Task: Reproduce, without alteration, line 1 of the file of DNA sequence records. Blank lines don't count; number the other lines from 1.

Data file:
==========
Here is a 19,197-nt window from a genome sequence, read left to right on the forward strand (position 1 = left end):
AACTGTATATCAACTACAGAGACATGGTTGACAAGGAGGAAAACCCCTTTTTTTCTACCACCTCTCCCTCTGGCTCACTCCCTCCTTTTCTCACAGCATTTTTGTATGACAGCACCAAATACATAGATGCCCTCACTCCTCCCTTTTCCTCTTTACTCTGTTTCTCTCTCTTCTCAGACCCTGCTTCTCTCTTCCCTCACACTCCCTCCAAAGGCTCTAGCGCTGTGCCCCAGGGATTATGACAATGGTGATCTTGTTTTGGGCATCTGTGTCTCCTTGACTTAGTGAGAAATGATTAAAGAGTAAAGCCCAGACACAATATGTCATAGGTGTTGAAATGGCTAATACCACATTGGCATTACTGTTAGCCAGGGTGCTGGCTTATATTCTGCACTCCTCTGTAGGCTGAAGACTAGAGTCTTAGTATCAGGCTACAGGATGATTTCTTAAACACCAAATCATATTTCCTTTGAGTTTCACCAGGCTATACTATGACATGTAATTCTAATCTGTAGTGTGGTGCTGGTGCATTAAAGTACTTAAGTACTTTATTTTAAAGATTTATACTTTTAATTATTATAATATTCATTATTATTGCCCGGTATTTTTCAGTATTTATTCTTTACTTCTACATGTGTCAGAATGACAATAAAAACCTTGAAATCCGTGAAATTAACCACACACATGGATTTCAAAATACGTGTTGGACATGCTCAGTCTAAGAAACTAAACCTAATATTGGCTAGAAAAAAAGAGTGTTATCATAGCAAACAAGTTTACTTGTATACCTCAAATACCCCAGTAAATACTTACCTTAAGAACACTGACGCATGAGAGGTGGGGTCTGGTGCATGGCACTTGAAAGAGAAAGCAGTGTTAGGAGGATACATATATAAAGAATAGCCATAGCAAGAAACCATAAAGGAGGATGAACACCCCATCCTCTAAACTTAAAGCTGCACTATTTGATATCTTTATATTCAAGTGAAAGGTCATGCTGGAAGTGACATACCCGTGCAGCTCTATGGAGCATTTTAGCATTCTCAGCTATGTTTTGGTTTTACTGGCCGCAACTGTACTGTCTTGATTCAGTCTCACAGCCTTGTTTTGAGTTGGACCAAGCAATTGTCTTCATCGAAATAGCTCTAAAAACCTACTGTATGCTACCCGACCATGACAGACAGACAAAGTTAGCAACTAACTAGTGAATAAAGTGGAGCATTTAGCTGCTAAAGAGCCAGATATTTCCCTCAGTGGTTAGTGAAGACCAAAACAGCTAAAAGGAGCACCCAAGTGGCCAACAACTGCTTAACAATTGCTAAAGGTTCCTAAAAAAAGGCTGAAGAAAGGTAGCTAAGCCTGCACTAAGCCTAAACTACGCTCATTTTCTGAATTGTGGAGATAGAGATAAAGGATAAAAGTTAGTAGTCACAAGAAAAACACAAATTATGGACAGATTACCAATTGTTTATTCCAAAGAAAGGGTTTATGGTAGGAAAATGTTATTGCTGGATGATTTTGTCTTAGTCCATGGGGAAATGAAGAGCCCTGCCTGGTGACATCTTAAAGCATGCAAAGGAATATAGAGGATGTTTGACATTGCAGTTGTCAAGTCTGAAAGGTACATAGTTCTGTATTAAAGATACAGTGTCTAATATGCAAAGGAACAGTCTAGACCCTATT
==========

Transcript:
Here is a 19,197-nt window from a genome sequence, read left to right on the forward strand (position 1 = left end):